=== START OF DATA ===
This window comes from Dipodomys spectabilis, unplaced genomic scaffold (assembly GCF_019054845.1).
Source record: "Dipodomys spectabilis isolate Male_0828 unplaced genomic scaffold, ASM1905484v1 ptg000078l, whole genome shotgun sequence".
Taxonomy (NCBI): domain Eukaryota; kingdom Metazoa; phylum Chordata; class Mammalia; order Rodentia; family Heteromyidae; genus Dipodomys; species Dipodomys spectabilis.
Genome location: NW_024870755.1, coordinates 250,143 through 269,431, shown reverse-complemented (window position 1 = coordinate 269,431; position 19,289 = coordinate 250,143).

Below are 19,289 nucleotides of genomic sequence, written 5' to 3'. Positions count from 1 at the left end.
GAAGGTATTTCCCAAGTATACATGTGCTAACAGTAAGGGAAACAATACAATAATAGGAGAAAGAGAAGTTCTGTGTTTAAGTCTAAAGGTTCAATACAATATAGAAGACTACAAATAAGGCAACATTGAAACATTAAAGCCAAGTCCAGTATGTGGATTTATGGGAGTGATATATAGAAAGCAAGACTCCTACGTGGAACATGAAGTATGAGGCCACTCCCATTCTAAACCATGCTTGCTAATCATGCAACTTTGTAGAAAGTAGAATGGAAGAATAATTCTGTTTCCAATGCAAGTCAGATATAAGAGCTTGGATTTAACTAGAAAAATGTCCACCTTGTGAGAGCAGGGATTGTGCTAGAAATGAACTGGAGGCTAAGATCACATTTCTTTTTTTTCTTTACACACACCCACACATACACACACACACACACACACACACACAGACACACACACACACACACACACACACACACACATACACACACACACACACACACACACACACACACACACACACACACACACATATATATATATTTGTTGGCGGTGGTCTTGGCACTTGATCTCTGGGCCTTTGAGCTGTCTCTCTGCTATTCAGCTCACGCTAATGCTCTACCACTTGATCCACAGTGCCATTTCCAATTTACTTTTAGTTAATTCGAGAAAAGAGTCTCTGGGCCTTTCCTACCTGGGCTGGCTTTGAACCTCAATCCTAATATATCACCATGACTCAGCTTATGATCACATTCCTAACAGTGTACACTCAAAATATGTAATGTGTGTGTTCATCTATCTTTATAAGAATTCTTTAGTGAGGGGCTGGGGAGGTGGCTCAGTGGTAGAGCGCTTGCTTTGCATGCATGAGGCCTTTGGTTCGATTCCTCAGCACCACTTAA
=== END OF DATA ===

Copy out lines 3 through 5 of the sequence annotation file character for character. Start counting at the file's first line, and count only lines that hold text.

Taxonomy (NCBI): domain Eukaryota; kingdom Metazoa; phylum Chordata; class Mammalia; order Rodentia; family Heteromyidae; genus Dipodomys; species Dipodomys spectabilis.
Genome location: NW_024870755.1, coordinates 250,143 through 269,431, shown reverse-complemented (window position 1 = coordinate 269,431; position 19,289 = coordinate 250,143).

Below are 19,289 nucleotides of genomic sequence, written 5' to 3'. Positions count from 1 at the left end.